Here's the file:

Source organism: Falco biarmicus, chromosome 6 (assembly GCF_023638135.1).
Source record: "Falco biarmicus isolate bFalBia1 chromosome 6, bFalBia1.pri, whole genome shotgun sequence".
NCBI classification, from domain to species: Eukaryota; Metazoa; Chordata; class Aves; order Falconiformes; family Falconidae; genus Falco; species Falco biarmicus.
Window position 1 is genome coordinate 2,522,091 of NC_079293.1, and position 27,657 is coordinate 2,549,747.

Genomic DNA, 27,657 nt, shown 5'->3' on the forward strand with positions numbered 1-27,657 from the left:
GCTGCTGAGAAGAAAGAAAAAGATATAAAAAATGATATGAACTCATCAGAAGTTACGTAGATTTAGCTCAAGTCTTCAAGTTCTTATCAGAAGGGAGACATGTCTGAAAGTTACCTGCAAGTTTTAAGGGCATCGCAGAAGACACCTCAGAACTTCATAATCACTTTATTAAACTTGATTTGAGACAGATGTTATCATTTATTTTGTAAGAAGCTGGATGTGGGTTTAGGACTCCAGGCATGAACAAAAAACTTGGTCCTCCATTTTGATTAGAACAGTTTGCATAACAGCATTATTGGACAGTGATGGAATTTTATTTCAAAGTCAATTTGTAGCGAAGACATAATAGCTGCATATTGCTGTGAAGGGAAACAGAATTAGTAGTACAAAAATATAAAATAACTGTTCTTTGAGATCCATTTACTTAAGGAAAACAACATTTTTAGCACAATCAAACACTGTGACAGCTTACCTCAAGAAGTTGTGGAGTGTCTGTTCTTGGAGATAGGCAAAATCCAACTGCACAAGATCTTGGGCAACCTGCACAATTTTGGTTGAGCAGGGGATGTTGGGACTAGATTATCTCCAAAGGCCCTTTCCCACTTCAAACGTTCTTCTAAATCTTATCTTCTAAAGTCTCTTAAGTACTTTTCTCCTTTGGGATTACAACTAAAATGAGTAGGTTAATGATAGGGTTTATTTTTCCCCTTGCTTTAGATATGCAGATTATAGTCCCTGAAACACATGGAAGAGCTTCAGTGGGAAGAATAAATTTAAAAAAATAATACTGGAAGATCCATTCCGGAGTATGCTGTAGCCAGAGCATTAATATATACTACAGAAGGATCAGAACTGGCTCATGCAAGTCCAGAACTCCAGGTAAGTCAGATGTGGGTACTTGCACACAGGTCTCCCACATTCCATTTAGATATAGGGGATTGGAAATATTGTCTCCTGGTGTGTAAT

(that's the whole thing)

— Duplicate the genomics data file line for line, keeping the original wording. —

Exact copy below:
Source organism: Falco biarmicus, chromosome 6 (assembly GCF_023638135.1).
Source record: "Falco biarmicus isolate bFalBia1 chromosome 6, bFalBia1.pri, whole genome shotgun sequence".
NCBI classification, from domain to species: Eukaryota; Metazoa; Chordata; class Aves; order Falconiformes; family Falconidae; genus Falco; species Falco biarmicus.
Window position 1 is genome coordinate 2,522,091 of NC_079293.1, and position 27,657 is coordinate 2,549,747.

Genomic DNA, 27,657 nt, shown 5'->3' on the forward strand with positions numbered 1-27,657 from the left:
GCTGCTGAGAAGAAAGAAAAAGATATAAAAAATGATATGAACTCATCAGAAGTTACGTAGATTTAGCTCAAGTCTTCAAGTTCTTATCAGAAGGGAGACATGTCTGAAAGTTACCTGCAAGTTTTAAGGGCATCGCAGAAGACACCTCAGAACTTCATAATCACTTTATTAAACTTGATTTGAGACAGATGTTATCATTTATTTTGTAAGAAGCTGGATGTGGGTTTAGGACTCCAGGCATGAACAAAAAACTTGGTCCTCCATTTTGATTAGAACAGTTTGCATAACAGCATTATTGGACAGTGATGGAATTTTATTTCAAAGTCAATTTGTAGCGAAGACATAATAGCTGCATATTGCTGTGAAGGGAAACAGAATTAGTAGTACAAAAATATAAAATAACTGTTCTTTGAGATCCATTTACTTAAGGAAAACAACATTTTTAGCACAATCAAACACTGTGACAGCTTACCTCAAGAAGTTGTGGAGTGTCTGTTCTTGGAGATAGGCAAAATCCAACTGCACAAGATCTTGGGCAACCTGCACAATTTTGGTTGAGCAGGGGATGTTGGGACTAGATTATCTCCAAAGGCCCTTTCCCACTTCAAACGTTCTTCTAAATCTTATCTTCTAAAGTCTCTTAAGTACTTTTCTCCTTTGGGATTACAACTAAAATGAGTAGGTTAATGATAGGGTTTATTTTTCCCCTTGCTTTAGATATGCAGATTATAGTCCCTGAAACACATGGAAGAGCTTCAGTGGGAAGAATAAATTTAAAAAAATAATACTGGAAGATCCATTCCGGAGTATGCTGTAGCCAGAGCATTAATATATACTACAGAAGGATCAGAACTGGCTCATGCAAGTCCAGAACTCCAGGTAAGTCAGATGTGGGTACTTGCACACAGGTCTCCCACATTCCATTTAGATATAGGGGATTGGAAATATTGTCTCCTGGTGTGTAAT